A bank teller dispenses cash Joe Raedle/Getty Images

New loans may help subprime, may not

Stacey Vanek Smith Dec 19, 2007
A bank teller dispenses cash Joe Raedle/Getty Images

TEXT OF STORY

Scott Jagow: There just isn’t an easy solution to the subprime mess. And they’re probably shouldn’t be. No pain, no gain, as they say.

But let’s talk about some of the proposed “solutions.” We’ll start in New England, where five banks are pledging $100 million to help some people refinance their loans. Here’s Stacey Vanek-Smith.


Stacey Vanek-Smith: The New England banks are hoping to help one group of struggling homeowners. That is, people who can afford their loan payments now, but who won’t be able to afford them when their rates adjust and their loan payments jump. The banks would offer new, more affordable loans to borrowers.

Analyst Christopher Thornberg says the plan doesn’t go far enough:

Christopher Thornberg: Most of the people who look for this kind of help actually don’t qualify for the help, because they cannot be refinanced. When you actually look at their income, look at how much they borrowed. It’s clear that these people can’t afford these houses, period.

Thornberg says for homeowners whose loans can be made manageable, there could be a whole different problem:

Thornberg: You’ve saved this person from being foreclosed on, and as a result of that, they lost 20 percent of their equity and they’re in a deeply underwater position. Have we really helped this person?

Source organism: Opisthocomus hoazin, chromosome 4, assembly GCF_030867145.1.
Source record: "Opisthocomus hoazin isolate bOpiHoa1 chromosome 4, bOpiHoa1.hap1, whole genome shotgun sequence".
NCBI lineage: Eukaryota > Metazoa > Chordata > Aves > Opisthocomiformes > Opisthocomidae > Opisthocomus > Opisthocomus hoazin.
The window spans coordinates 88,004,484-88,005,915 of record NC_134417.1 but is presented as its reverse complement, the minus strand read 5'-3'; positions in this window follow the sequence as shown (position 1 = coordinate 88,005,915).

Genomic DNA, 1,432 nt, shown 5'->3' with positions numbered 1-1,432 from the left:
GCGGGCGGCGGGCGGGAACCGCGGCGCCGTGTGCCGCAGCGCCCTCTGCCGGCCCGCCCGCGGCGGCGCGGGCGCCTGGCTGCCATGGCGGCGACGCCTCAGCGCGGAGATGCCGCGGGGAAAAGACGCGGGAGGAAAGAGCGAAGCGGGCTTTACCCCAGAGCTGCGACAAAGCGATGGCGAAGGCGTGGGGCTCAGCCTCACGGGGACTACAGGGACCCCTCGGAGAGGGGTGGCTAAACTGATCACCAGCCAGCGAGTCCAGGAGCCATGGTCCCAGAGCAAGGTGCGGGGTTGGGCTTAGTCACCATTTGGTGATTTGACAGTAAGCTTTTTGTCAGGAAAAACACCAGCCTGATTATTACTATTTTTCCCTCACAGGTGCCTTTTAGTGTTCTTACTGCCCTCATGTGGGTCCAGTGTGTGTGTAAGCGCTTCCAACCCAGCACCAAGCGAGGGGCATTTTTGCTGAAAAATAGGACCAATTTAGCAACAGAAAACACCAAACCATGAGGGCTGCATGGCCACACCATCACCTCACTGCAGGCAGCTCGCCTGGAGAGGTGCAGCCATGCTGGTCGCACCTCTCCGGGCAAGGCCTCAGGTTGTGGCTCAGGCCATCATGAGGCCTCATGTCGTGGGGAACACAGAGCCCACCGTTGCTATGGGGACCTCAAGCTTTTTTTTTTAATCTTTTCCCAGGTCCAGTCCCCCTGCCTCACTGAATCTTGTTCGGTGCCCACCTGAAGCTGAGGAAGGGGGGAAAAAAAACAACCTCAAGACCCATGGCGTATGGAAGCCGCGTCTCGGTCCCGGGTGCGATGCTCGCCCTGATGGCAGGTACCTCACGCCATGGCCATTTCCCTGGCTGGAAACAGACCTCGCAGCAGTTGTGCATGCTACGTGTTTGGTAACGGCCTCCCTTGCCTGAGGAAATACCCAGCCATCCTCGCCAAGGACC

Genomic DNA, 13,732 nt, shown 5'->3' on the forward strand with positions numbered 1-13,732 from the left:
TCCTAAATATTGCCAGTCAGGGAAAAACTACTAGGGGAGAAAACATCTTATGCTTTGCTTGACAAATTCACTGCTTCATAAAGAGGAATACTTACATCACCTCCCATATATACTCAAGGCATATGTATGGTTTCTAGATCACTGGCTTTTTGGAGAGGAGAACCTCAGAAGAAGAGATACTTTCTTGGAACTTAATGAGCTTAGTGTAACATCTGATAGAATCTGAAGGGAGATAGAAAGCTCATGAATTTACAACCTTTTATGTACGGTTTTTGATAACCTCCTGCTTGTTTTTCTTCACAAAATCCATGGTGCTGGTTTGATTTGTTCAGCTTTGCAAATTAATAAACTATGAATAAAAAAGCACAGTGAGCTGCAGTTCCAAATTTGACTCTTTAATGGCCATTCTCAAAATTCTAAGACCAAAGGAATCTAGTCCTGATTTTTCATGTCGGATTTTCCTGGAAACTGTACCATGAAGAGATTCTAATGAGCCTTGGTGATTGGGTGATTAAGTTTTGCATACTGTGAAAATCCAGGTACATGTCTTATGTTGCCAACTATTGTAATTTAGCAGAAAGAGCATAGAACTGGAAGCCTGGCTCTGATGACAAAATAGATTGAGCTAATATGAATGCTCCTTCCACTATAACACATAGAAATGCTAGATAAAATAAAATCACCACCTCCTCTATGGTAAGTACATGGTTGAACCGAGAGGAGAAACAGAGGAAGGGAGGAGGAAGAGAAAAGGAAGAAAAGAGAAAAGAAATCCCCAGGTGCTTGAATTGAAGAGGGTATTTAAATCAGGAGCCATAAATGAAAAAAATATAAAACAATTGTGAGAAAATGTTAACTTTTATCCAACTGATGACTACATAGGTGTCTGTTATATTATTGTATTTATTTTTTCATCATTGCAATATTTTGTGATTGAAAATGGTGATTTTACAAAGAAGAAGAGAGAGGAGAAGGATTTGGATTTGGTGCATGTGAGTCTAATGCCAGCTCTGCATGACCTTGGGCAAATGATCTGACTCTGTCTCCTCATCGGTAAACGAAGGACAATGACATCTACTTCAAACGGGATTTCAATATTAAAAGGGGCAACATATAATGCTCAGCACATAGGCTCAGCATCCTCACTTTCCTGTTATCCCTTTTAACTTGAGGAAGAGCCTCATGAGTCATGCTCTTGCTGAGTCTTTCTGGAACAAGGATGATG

Thornberg says we can expect to see up to $3 trillion of home equity disappear over the next few years.

I’m Stacey Vanek-Smith for Marketplace.

We’re here to help you navigate this changed world and economy.

Our mission at Marketplace is to raise the economic intelligence of the country. It’s a tough task, but it’s never been more important.

In the past year, we’ve seen record unemployment, stimulus bills, and reddit users influencing the stock market. Marketplace helps you understand it all, will fact-based, approachable, and unbiased reporting.

Generous support from listeners and readers is what powers our nonprofit news—and your donation today will help provide this essential service. For just $5/month, you can sustain independent journalism that keeps you and thousands of others informed.